Just over a week ago, Kickstarter, the crowdfunding platform, revealed that it had successfully funded more than 50,000 projects since its inception in 2009. As of October 31 that number had jumped to 50,844 with another 4,130 currently in the process of being funded.
Kickstarter has helped entrepreneurs with ideas, songs, gadgets, video games, publishing concepts, and fashion design ideas connect with low-budget capitalists interested in supporting them. And, thanks to provisions in the JOBS Act, signed into law in April 2012, they can do this without many of the crushing regulations of the Securities and Exchange Commission. In fact, after reviewing the act’s provisions, the SEC unanimously approved the crowdfunding concept, explaining that it would ease online fundraising for small companies while providing investors with adequate fraud protection.
At the time the JOBS Act was being debated in Congress, the New York Times predictably opposed allowing the exercise of such blatant freedom, citing all types of difficulties that would arise, and calling it “a terrible package of bills that would undo essential investor protections, reduce market transparency and distort the efficient allocation of capital.” The Times even quoted an “expert” who dubbed the JOBS Act the “Boiler Room Legalization Act.”
Of course, none of those concerns were proven valid. In 2010, Kickstarter had 3,910 successful fundraising projects completed with $27 million raised. In 2011, the platform successfully funded another 11,836 projects with $100 million raised, while in 2012 the company completed 18,109 projects and raised $320 million. To date, the company has raised $852 million from more than five million investors and could reach $1 billion in successful financing by the end of the year.
Not every project is successful, in which case the investors get their money back. And even after a successful funding, the entrepreneurial idea may fizzle. More than 40 percent of the projects Kickstarter approves do reach the entrepreneur’s goal, however; and most of them accomplish their purpose, sometimes with remarkable success.
For instance, there’s Black & Denim in Tampa, Florida, an apparel marketing company owned by Roberto Torres. His business model is simplicity itself: Find a designer with high fashion flair, find a retailer to put his line onto his floor, and take a commission. Wash, rinse, repeat. But when Torres thought he would pitch Macy’s Department Store, he realized his company was too small to fulfill his promises in case Macy’s said yes. He needed at least $15,000, and borrowing was out of the question: “Borrowing was not an option. Borrowing can make or break a [small] company,” said Torres.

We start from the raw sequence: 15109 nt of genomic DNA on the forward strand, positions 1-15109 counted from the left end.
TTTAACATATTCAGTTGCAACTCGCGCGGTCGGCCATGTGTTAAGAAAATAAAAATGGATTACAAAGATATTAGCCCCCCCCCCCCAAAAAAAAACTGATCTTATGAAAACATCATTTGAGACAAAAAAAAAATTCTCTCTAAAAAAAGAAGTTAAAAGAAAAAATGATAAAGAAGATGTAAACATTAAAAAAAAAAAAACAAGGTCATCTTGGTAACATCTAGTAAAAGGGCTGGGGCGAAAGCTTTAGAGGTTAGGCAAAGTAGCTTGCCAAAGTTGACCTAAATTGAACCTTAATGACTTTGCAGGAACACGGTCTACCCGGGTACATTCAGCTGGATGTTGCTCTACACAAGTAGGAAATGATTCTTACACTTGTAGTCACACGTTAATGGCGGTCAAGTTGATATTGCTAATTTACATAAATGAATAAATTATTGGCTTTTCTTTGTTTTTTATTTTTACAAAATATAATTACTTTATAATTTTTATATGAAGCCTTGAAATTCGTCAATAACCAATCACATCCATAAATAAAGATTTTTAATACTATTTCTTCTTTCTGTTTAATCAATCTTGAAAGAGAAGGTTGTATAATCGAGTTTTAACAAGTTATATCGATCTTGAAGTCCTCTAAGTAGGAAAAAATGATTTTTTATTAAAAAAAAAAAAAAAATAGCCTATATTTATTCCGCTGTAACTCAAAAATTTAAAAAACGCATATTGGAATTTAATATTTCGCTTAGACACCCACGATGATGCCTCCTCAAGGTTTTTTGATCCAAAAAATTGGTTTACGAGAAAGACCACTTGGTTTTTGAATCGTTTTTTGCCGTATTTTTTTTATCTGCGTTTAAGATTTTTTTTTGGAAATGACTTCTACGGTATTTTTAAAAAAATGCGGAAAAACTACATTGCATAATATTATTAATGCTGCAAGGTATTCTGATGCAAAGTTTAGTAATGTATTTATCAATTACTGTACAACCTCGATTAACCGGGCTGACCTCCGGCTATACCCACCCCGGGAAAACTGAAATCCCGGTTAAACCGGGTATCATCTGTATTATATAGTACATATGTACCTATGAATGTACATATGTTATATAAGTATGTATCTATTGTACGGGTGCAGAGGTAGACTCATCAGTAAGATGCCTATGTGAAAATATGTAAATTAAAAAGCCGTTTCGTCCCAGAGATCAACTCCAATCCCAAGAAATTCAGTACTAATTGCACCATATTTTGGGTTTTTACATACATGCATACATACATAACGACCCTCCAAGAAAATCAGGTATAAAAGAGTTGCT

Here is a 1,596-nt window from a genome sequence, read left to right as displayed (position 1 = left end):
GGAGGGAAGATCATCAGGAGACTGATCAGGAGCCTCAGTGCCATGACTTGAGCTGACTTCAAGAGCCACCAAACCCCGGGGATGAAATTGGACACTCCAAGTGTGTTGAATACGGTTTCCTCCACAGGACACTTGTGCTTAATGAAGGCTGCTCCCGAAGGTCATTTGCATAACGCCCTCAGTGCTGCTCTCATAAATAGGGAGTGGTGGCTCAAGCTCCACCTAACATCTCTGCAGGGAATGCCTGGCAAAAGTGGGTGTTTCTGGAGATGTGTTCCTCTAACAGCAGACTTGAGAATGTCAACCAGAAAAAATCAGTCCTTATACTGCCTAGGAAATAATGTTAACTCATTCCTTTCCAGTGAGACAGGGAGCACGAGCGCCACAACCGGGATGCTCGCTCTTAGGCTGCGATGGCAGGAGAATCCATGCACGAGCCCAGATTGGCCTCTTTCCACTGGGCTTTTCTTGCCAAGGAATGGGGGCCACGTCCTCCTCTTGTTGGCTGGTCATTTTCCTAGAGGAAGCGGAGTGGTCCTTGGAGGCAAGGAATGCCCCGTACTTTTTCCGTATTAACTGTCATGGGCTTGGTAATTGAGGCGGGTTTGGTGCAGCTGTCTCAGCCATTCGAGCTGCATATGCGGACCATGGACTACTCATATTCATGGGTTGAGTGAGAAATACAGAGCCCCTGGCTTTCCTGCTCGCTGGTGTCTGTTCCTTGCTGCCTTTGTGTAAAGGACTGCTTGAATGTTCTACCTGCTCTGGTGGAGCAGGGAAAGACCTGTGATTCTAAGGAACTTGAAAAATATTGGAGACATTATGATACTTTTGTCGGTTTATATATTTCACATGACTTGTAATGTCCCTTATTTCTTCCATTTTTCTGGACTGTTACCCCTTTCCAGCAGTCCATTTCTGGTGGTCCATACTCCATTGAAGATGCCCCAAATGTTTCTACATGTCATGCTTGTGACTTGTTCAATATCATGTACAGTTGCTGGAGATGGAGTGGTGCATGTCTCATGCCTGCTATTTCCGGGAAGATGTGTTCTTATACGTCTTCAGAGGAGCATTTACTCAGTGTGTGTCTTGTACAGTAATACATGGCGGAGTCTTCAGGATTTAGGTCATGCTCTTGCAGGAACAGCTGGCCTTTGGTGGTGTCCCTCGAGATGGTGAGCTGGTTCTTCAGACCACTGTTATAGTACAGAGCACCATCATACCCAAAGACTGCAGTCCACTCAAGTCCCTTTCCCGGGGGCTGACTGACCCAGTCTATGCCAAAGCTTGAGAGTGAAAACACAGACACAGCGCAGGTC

Torres went to Kickstarter and set a goal of raising $20,000. Enough interest was generated that he met and then surpassed his goal, raising $30,000. And he did it without giving away any of his company. Instead, he gave away designer jeans and accessories to his investors.
And then there’s the Pebble E-Paper Watch, a clever wristwatch designed by Eric Migicovsky that could download messages from a smartphone. Migicovsky did his financing backwards, finding a venture capitalist first to get started. But when that money was gone he found that the well was dry: “Hardware [like mine] is much harder to raise money for. We were hoping we could convince some people to [support] our vision, but it didn't work out.”
So he went to Kickstarter and rolled out his crowdfunding proposal on April 11, 2012. His initial target was $100,000. He offered each investor the opportunity to buy one his watches which retails at $150 for just $115. By the end of the day, he had met his $100,000 goal. Within six days he had raised nearly $5 million, and by May 18, scarcely a month later, the funding effort closed with more than $10 million pledged by almost 70,000 people. By July 2013, his company had sold 85,000 watches. At $150 apiece, the company’s revenues were approaching $13 million, and counting.
Pebble’s success as the number-one crowdfunder was short-lived. A massive multi-player online video game called Star Citizen had, as of October 28 this year, already raised $25 million, causing developer Chris Roberts to exclaim:
This milestone also means that October has been our biggest month for crowdfunding yet. That’s truly astounding.
Extra alpha slots [thanks to the funding] not only means more Star Citizens will travel the ‘verse at launch, but that we will receive more feedback.… This in turn will allow us to better balance and enhance the Star Citizen experience.
Worldwide, crowdfunding is setting records as well. In 2010, nearly $1 billion was raised, which increased to $1.5 billion in 2011 and then to $2.7 billion in 2012. That number is expected to exceed $5 billion in 2013.
Not all investors are expecting a return. Many want to support entrepreneurs such as Torres, Migicovsky, and Roberts for being innovative and help them along. Others want to support a cause. Still others get caught up in the excitement of something new. None of them are expecting to get rich. They’re glad to have a pair of fancy jeans or a watch or a video game at a discount.
In microcosm it’s the free market at work, matching entrepreneurs with capital. It is encouraging to see, thanks to the exceptions and leeway allowed in the JOBS Act, how capitalism can flourish. In the face of government’s determination to pave over every square foot of entrepreneurial activity with crushing regulations, even in a little crack, opened to the sunlight of opportunity, will spring forth remarkable, even history-making, businesses that otherwise wouldn't exist.